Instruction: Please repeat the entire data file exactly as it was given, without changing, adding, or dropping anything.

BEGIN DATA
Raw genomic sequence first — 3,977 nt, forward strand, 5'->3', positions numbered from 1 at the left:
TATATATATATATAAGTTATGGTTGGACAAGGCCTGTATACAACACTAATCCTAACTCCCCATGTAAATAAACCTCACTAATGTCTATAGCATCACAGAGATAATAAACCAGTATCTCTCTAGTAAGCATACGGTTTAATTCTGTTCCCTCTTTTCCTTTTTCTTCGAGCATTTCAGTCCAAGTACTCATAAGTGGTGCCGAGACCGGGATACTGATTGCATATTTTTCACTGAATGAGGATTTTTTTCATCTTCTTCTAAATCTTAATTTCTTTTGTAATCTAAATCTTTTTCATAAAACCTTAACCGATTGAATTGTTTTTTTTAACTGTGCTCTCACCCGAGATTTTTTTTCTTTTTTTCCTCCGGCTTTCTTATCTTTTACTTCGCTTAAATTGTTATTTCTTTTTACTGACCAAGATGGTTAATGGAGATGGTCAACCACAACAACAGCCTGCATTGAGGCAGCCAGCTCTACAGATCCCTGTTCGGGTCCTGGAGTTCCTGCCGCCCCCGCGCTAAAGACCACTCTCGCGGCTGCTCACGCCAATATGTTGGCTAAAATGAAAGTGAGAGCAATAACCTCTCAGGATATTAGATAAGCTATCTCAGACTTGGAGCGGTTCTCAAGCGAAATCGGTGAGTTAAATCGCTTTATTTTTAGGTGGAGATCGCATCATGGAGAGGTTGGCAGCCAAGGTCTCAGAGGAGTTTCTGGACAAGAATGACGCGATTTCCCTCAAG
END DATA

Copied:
Raw genomic sequence first — 3,977 nt, forward strand, 5'->3', positions numbered from 1 at the left:
TATATATATATATAAGTTATGGTTGGACAAGGCCTGTATACAACACTAATCCTAACTCCCCATGTAAATAAACCTCACTAATGTCTATAGCATCACAGAGATAATAAACCAGTATCTCTCTAGTAAGCATACGGTTTAATTCTGTTCCCTCTTTTCCTTTTTCTTCGAGCATTTCAGTCCAAGTACTCATAAGTGGTGCCGAGACCGGGATACTGATTGCATATTTTTCACTGAATGAGGATTTTTTTCATCTTCTTCTAAATCTTAATTTCTTTTGTAATCTAAATCTTTTTCATAAAACCTTAACCGATTGAATTGTTTTTTTTAACTGTGCTCTCACCCGAGATTTTTTTTCTTTTTTTCCTCCGGCTTTCTTATCTTTTACTTCGCTTAAATTGTTATTTCTTTTTACTGACCAAGATGGTTAATGGAGATGGTCAACCACAACAACAGCCTGCATTGAGGCAGCCAGCTCTACAGATCCCTGTTCGGGTCCTGGAGTTCCTGCCGCCCCCGCGCTAAAGACCACTCTCGCGGCTGCTCACGCCAATATGTTGGCTAAAATGAAAGTGAGAGCAATAACCTCTCAGGATATTAGATAAGCTATCTCAGACTTGGAGCGGTTCTCAAGCGAAATCGGTGAGTTAAATCGCTTTATTTTTAGGTGGAGATCGCATCATGGAGAGGTTGGCAGCCAAGGTCTCAGAGGAGTTTCTGGACAAGAATGACGCGATTTCCCTCAAG